Global Positioning Systems (GPS) rely on satellites to pinpoint specific spots on a map, which then translate to an area on the ground. Hunters, hikers, campers and the military to name a few, rely on GPS systems and internet systems to find their way from one point to another, but what happens when satellites can no longer broadcast their signal to your device, can you find your way using common but possibly forgotten methods of land navigation?
Everyone knows the sun rises in the east and sets in the west; this of course gives you a general idea of your direction of travel. You can follow the sun but obstacles will force you off track and you only have a general direction of travel, and then there are days of course, when the sun is not visible.
The maps also annotate natural terrain features such as rivers, lakes and so forth. The maps are divided up into a series of grids with each grid having a set of coordinates. Coordinates can be four, six and eight digits with eight digit coordinates being the most precise, in fact putting you within 10 meters of your target or supply cache. A four digit coordinate puts you within 1,000 meters, and six within 100 meters.
You will need a compass and a topographical map if you need to travel off road or to find a specific location. You will plot your course after you have determined your present location. To get from point A to point B you need to know where point A is, your location. To find your location on a topographical map you would use triangulation. Identify three landmarks or natural features that you can see, and then find them on the map.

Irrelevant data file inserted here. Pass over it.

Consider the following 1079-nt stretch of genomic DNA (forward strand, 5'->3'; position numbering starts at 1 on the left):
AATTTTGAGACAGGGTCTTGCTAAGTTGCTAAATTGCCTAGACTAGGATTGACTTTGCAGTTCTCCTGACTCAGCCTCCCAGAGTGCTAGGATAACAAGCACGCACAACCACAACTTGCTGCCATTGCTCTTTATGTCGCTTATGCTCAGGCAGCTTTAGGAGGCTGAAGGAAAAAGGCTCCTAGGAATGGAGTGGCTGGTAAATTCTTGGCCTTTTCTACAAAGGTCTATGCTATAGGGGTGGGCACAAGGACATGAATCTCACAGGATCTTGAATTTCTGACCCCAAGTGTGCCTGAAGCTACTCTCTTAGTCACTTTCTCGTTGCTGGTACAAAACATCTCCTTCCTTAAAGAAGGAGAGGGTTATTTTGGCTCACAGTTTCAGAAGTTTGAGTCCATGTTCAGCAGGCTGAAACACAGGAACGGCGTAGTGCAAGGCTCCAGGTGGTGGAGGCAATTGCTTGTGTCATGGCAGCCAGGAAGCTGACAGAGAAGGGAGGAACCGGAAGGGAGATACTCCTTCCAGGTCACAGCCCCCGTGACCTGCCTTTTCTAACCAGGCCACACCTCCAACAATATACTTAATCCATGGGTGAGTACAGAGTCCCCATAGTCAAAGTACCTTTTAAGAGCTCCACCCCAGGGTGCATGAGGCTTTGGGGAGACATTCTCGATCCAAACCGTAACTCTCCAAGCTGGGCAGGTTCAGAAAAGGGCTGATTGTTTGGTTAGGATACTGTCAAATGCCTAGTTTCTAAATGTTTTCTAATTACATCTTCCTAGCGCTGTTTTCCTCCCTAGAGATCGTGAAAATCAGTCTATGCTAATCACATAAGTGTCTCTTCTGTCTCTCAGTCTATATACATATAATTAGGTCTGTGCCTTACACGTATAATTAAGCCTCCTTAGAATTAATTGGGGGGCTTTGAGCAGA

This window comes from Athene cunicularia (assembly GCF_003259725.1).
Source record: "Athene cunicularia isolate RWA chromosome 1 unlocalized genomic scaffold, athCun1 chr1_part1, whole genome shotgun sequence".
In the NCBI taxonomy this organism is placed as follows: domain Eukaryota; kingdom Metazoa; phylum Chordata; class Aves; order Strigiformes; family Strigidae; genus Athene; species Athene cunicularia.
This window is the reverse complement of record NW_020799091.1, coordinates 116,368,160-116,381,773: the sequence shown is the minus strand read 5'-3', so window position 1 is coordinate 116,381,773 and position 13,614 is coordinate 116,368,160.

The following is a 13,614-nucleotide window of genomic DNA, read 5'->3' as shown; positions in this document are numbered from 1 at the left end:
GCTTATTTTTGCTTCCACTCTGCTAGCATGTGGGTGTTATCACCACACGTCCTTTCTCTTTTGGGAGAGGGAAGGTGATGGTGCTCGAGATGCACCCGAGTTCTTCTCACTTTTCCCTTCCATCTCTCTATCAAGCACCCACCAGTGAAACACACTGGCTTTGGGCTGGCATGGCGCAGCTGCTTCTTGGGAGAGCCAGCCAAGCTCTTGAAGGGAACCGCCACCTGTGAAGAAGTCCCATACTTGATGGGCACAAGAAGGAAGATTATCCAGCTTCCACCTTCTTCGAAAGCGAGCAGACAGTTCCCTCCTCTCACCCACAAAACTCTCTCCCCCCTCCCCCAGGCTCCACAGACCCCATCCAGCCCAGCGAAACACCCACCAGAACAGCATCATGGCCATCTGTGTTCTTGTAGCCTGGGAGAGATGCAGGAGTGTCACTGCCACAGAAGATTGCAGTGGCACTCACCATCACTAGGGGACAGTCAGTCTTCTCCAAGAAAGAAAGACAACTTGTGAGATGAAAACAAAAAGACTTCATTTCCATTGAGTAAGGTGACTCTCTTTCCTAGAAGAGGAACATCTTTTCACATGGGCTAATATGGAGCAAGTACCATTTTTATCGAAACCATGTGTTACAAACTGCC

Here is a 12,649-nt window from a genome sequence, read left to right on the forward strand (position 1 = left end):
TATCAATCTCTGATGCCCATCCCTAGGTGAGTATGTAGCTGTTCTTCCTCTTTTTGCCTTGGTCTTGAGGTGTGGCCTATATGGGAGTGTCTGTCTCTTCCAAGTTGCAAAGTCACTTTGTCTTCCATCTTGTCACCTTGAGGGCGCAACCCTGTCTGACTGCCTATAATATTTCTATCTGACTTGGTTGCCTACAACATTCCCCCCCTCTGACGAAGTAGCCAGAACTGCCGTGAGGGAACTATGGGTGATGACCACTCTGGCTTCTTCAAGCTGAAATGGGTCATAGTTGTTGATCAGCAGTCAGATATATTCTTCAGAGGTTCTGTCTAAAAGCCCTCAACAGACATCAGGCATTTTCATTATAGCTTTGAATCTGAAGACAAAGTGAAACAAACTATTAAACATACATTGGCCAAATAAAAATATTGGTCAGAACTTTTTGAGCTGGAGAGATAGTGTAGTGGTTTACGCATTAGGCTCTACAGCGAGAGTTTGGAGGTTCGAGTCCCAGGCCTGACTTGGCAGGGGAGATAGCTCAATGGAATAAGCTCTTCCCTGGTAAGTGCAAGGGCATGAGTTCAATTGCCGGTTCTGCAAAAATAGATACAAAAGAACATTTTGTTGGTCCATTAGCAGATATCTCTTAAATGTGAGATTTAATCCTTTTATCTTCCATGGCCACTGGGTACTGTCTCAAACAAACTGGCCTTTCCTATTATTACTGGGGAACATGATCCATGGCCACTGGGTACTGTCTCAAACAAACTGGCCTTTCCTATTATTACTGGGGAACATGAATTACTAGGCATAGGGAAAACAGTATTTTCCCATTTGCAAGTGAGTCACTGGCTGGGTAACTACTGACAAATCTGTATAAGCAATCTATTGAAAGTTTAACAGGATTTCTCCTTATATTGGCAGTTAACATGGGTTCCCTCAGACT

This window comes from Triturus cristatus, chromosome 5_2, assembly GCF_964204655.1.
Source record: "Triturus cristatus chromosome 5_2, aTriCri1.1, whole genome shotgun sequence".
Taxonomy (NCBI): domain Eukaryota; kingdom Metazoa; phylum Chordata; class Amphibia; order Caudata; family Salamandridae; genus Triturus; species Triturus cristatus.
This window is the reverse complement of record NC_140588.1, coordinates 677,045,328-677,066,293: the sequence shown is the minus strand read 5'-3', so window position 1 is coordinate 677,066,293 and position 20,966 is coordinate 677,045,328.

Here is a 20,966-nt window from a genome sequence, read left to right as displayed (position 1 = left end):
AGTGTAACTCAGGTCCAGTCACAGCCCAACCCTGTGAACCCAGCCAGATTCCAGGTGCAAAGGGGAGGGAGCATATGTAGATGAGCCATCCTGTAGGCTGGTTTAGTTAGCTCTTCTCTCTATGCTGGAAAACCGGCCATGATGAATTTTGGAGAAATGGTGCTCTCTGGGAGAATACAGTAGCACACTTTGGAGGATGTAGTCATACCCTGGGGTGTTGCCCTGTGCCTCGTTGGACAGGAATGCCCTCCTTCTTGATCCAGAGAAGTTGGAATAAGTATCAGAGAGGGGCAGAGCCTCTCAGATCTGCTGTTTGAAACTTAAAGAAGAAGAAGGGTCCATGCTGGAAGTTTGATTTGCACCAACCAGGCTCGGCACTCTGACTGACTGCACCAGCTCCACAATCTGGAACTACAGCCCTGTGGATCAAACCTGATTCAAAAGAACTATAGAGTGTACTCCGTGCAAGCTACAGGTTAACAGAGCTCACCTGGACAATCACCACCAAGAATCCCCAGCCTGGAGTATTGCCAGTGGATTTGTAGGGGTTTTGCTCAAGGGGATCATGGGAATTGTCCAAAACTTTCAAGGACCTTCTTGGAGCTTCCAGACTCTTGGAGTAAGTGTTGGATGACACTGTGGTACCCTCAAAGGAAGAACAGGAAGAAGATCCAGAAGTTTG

Now that you have your location, and grid coordinates you can then plot a direction of travel. To do this you place the compass on the map and move both compass and map, adjusting the map’s north to true north on the compass. Pencil in or draw an imaginary straight line from the location you want to travel to a point on the compass and note the degrees on the compass bezel, and then turn the compass to determine which direction to travel, north, south, east or west. You then place the compass on a flat surface and line up the degrees noted with the direction of travel. Once you begin walking, you will need to check periodically to make sure you are still walking in a straight line toward your goal.
Use your map and compass to cache supplies; find rendezvous points or other locations by using grid coordinates. Once you know the coordinates, you can find the location that corresponds to those numbers. Find the numbers on your topographical map by reading left to right from the bottom up. Start by reading up to your location and then left across, the bottom number may be 45 while the side number is 32; your grid coordinate is 4532. Use landmarks or the sun to help aid in travel. Without landmarks to focus on you may tend to veer left or right off course without realizing it, and if you do not take readings often enough you can conceivably wander off course by miles.
Your travel may be Northwest (NW) at 180 degrees. Hold the compass flat in your hand and line up the arrow with 180 degrees NW and walk in that direction. Check the compass often to make sure you are still following the right bearings. Pick out landmarks that are along the route to walk toward; this keeps you from veering off course. Simply walk to the landmark and once their take another bearing, pick out another landmark and walk toward it.
Power outages can occur at any time due to hurricanes, earthquakes or solar storms. Preppers need to be prepared to navigate themselves without the use of electricity. Learn more about how to prepare for such disasters by visiting The Smart Preppers website.